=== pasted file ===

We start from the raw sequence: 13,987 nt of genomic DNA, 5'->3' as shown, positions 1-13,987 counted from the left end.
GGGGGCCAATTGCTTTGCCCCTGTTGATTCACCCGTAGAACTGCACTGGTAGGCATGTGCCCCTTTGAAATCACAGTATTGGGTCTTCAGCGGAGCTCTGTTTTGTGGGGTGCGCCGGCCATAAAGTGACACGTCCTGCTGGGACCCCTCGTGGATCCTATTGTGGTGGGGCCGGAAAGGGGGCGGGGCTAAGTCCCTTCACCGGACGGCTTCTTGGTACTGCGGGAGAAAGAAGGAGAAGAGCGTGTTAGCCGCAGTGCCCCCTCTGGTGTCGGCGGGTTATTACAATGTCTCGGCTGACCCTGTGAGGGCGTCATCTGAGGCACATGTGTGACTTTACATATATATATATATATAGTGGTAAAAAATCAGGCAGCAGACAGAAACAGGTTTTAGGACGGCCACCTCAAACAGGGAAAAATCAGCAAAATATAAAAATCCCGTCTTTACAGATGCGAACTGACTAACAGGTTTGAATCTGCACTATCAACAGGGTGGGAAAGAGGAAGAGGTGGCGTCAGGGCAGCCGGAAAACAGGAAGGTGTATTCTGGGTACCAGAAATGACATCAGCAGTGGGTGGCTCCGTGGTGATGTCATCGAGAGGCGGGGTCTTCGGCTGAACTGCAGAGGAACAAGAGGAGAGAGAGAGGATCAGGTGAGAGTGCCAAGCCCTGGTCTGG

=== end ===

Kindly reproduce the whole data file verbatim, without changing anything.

We start from the raw sequence: 13,987 nt of genomic DNA, 5'->3' as shown, positions 1-13,987 counted from the left end.
GGGGGCCAATTGCTTTGCCCCTGTTGATTCACCCGTAGAACTGCACTGGTAGGCATGTGCCCCTTTGAAATCACAGTATTGGGTCTTCAGCGGAGCTCTGTTTTGTGGGGTGCGCCGGCCATAAAGTGACACGTCCTGCTGGGACCCCTCGTGGATCCTATTGTGGTGGGGCCGGAAAGGGGGCGGGGCTAAGTCCCTTCACCGGACGGCTTCTTGGTACTGCGGGAGAAAGAAGGAGAAGAGCGTGTTAGCCGCAGTGCCCCCTCTGGTGTCGGCGGGTTATTACAATGTCTCGGCTGACCCTGTGAGGGCGTCATCTGAGGCACATGTGTGACTTTACATATATATATATATATAGTGGTAAAAAATCAGGCAGCAGACAGAAACAGGTTTTAGGACGGCCACCTCAAACAGGGAAAAATCAGCAAAATATAAAAATCCCGTCTTTACAGATGCGAACTGACTAACAGGTTTGAATCTGCACTATCAACAGGGTGGGAAAGAGGAAGAGGTGGCGTCAGGGCAGCCGGAAAACAGGAAGGTGTATTCTGGGTACCAGAAATGACATCAGCAGTGGGTGGCTCCGTGGTGATGTCATCGAGAGGCGGGGTCTTCGGCTGAACTGCAGAGGAACAAGAGGAGAGAGAGAGGATCAGGTGAGAGTGCCAAGCCCTGGTCTGG